By Jean-Henri Fabre. Translated from the French by Florence Constable Bicknell. A wondrous introduction to the world of chemistry, designed specifically for younger readers with the intention of arousing their interest in science.
Using everyday objects found around the house or in the local store, this book is set as a storyline in which an “Uncle Paul” teaches his two nephews the secrets behind building an artificial volcano; how to set metals on fire; the flammable properties of water; how to make a fire hotter; how to make soap bubbles rise; how to make invisible ink; the science behind effervescent wines, ciders, and beer; how plants feed on carbon, water, and air—and much, much more.
From the translator’s preface:
“The personal, biographical interest of the book is not to be overlooked. The boys Jules and Emile are the author’s own children; faithfully portrayed even to the names they bear. In his captivating fashion the man of vast learning makes himself at once teacher and comrade to his young hearers, and we learn that ‘his chemistry lessons especially had a great success.’
“With apparatus of his own devising and of the simplest kind he could perform a host of elementary experiments, the apparatus as a rule consisting of the most ordinary materials, such as a common flask or bottle, an old mustard-pot, a tumbler, a goose-quill or a pipe-stem.
“A series of astonishing phenomena amazed their wondering eyes. He made them see, touch, taste, handle, and smell, and always ‘the hand assisted the word,’ always ‘the example accompanied the precept,’ for no one more fully valued the profound maxim, so neglected and misunderstood, that ‘to see is to know.’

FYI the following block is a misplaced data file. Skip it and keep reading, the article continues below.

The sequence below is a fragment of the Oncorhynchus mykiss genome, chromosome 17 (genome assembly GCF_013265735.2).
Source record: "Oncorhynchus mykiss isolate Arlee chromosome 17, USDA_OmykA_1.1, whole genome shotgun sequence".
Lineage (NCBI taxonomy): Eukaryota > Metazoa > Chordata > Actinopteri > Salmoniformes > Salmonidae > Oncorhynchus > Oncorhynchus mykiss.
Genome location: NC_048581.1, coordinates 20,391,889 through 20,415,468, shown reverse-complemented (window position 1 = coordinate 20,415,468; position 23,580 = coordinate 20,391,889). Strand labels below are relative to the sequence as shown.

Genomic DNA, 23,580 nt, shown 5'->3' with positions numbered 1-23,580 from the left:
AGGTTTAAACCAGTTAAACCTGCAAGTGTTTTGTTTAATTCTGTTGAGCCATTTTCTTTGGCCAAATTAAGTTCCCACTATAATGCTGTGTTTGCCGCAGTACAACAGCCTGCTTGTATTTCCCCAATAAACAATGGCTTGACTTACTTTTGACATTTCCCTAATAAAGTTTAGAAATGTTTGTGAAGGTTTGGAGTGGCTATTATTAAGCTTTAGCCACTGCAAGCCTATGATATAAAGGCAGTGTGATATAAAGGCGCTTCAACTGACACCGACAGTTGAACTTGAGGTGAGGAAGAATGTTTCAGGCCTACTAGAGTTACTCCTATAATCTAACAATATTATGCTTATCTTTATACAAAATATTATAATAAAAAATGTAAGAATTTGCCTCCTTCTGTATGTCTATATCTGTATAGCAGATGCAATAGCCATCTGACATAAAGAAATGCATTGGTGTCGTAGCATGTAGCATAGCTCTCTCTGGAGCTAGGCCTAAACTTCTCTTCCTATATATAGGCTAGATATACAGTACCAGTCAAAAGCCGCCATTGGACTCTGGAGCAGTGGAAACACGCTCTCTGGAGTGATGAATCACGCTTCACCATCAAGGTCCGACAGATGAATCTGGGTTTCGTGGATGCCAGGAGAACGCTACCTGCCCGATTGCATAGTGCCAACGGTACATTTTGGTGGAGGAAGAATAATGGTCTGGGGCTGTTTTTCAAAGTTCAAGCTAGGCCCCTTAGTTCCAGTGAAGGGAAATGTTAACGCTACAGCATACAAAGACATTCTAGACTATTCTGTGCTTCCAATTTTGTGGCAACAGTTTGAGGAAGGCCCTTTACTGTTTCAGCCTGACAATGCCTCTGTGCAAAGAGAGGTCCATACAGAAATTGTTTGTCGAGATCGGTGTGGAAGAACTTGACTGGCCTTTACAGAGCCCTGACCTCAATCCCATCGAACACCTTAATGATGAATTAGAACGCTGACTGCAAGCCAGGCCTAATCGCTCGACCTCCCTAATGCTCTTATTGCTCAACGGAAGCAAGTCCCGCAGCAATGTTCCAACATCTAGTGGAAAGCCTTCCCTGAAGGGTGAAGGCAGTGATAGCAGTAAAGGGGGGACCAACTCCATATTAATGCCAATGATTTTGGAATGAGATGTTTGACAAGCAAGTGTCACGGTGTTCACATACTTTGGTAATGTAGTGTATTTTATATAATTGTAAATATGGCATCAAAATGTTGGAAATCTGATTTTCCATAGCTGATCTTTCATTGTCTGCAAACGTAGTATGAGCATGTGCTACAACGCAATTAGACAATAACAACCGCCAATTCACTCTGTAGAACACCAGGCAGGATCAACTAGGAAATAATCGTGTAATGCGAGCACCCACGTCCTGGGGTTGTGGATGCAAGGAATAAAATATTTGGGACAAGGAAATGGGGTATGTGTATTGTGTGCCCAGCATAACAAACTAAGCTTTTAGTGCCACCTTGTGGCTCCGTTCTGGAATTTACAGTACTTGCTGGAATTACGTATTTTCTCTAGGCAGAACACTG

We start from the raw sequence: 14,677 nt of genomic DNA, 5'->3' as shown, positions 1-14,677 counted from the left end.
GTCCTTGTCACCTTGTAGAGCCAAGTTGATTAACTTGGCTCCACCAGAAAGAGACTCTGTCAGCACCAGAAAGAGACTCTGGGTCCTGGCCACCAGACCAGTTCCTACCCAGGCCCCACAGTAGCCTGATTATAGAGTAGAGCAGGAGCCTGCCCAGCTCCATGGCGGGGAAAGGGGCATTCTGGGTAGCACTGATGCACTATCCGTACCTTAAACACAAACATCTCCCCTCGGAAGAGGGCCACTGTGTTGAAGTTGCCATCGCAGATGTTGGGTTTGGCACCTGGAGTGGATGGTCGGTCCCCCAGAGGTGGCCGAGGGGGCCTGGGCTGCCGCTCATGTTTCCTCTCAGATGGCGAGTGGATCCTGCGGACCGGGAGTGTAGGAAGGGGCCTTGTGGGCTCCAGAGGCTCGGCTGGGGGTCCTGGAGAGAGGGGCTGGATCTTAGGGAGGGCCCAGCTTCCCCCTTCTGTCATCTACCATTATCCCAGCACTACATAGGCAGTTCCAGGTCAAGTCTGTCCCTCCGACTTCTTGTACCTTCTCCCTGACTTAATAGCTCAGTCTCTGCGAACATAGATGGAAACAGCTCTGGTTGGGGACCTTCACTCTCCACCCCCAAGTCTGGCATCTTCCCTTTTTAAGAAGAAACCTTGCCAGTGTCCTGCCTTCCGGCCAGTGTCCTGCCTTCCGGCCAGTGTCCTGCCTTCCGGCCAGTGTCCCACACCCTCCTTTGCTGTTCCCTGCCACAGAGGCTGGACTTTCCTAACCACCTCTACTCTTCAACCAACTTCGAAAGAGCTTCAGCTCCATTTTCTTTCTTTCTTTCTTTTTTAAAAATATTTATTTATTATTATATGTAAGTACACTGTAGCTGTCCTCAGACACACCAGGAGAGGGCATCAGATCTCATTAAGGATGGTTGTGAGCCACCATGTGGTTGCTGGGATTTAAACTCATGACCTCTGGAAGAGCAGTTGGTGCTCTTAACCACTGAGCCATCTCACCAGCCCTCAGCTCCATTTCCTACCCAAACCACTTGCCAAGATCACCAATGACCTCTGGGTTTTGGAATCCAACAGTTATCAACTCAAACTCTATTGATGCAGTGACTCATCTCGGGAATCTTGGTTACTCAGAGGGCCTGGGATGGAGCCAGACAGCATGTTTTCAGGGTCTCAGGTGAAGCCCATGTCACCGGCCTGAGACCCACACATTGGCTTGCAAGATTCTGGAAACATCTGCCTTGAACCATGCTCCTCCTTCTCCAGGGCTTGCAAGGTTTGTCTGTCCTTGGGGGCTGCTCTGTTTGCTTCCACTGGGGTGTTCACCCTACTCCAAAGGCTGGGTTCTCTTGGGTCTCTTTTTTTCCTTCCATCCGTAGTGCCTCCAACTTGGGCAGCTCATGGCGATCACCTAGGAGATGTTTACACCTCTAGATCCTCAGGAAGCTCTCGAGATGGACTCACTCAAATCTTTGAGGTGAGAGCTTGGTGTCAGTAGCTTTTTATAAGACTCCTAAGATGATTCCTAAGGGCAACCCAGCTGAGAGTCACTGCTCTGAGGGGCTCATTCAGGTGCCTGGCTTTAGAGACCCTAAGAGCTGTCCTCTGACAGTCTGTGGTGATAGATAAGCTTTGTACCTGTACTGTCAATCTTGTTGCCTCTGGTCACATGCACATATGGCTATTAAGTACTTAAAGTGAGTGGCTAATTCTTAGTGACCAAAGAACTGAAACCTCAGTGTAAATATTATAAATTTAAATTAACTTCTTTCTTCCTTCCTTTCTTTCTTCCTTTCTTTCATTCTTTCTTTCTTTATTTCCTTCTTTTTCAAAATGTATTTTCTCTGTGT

“Though living creatures necessarily claimed the naturalist’s first affections, he nonetheless ‘animates even the simple elementary bodies, celebrating the marvelous activities of the air, the violence of chlorin, the metamorphoses of carbon, the miraculous bridals of phosphorus,’ and the ‘splendors which accompany the birth of a drop of water.’”
Chapter I: Introduction
Chapter II: Mixing and Combining
Chapter III: The Slice of Toast
Chapter IV: Simple Substances
Chapter V: Compound Substances
Chapter VI: Experiments with the Breath
Chapter VII: Experiments with Air
Chapter VIII: Further Experiments with Air
Chapter IX: The Two Sparrows
Chapter X: Burning Phosphorus
Chapter XI: Burning Metals
Chapter XII: Salts
Chapter XIII: A Talk on Tools
Chapter XIV: Oxygen
Chapter XV: Air and Combustion
Chapter XVI: Rust
Chapter XVII: At the Blacksmith’s
Chapter XVIII: Hydrogen
Chapter XIX: A Drop of Water
Chapter XX: A Piece of Chalk
Chapter XXI: Carbonic-Acid Gas
Chapter XXII: Different Kinds of Water
Chapter XXIII: Plants at Work
Chapter XXIV: Sulphur
Chapter XXV: Chlorin
Chapter XXVI: Nitrogen Compounds
Note: This is not a “scan” copy but has been completely reset.
About the author: Jean-Henri Casimir Fabre (1823–1915) was a French entomologist and author. An autodidact trained as a teacher, physicist, chemist and botanist, he is best known for his ground-breaking studies of insects. His works represent fifty years of observation, study and experiment. A national hero in his native land, both his birthplace and his last home and office are present-day museums devoted to his life and works.
Paperback, 260 pages, 6″ x 9″, $11.95